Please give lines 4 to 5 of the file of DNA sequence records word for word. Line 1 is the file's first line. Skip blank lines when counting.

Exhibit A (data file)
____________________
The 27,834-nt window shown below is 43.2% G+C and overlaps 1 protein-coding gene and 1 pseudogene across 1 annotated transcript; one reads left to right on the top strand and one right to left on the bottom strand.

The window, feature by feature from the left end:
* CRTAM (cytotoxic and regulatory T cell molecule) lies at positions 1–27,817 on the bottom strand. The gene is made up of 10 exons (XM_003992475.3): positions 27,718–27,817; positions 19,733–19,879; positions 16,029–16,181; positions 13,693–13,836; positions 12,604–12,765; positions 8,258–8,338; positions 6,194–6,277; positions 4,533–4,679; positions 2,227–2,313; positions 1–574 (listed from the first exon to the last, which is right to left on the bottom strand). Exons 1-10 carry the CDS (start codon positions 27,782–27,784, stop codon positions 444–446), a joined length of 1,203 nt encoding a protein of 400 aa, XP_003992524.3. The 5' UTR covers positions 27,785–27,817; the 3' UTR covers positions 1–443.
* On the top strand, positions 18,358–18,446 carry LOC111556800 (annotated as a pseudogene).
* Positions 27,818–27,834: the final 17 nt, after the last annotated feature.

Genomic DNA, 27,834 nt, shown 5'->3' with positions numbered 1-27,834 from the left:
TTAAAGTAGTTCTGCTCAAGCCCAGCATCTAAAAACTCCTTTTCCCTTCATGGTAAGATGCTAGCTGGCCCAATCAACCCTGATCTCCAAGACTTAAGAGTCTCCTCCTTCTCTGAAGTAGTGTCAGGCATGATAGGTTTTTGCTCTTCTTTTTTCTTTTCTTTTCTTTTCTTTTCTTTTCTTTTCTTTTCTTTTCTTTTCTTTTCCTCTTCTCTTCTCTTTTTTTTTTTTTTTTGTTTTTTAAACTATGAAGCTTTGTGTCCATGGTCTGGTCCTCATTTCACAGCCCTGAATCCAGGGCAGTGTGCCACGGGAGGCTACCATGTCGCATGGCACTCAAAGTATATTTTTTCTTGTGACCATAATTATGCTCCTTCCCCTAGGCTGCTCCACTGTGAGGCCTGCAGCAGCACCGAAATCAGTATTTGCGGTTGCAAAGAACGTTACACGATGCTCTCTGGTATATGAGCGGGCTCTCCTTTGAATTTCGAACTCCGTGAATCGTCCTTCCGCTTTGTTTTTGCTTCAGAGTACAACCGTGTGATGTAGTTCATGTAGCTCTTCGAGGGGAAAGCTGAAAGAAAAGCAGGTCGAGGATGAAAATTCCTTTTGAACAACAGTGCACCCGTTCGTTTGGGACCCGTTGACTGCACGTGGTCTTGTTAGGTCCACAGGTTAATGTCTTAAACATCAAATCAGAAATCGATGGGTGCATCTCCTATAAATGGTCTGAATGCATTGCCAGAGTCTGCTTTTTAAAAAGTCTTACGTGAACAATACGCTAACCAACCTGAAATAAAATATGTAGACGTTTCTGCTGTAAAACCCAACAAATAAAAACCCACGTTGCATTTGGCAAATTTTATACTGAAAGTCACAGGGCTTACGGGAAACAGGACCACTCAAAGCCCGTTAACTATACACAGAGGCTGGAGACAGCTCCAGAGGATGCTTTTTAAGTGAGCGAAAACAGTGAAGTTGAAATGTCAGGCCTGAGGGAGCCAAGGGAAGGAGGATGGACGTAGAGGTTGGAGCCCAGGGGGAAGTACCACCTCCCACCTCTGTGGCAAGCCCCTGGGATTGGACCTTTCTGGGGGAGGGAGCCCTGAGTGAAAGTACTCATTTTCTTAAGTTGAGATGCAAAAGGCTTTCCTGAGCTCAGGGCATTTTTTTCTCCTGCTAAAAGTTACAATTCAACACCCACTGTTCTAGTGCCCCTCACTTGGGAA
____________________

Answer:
* On the top strand, positions 18,358–18,446 carry LOC111556800 (annotated as a pseudogene).
* Positions 27,818–27,834: the final 17 nt, after the last annotated feature.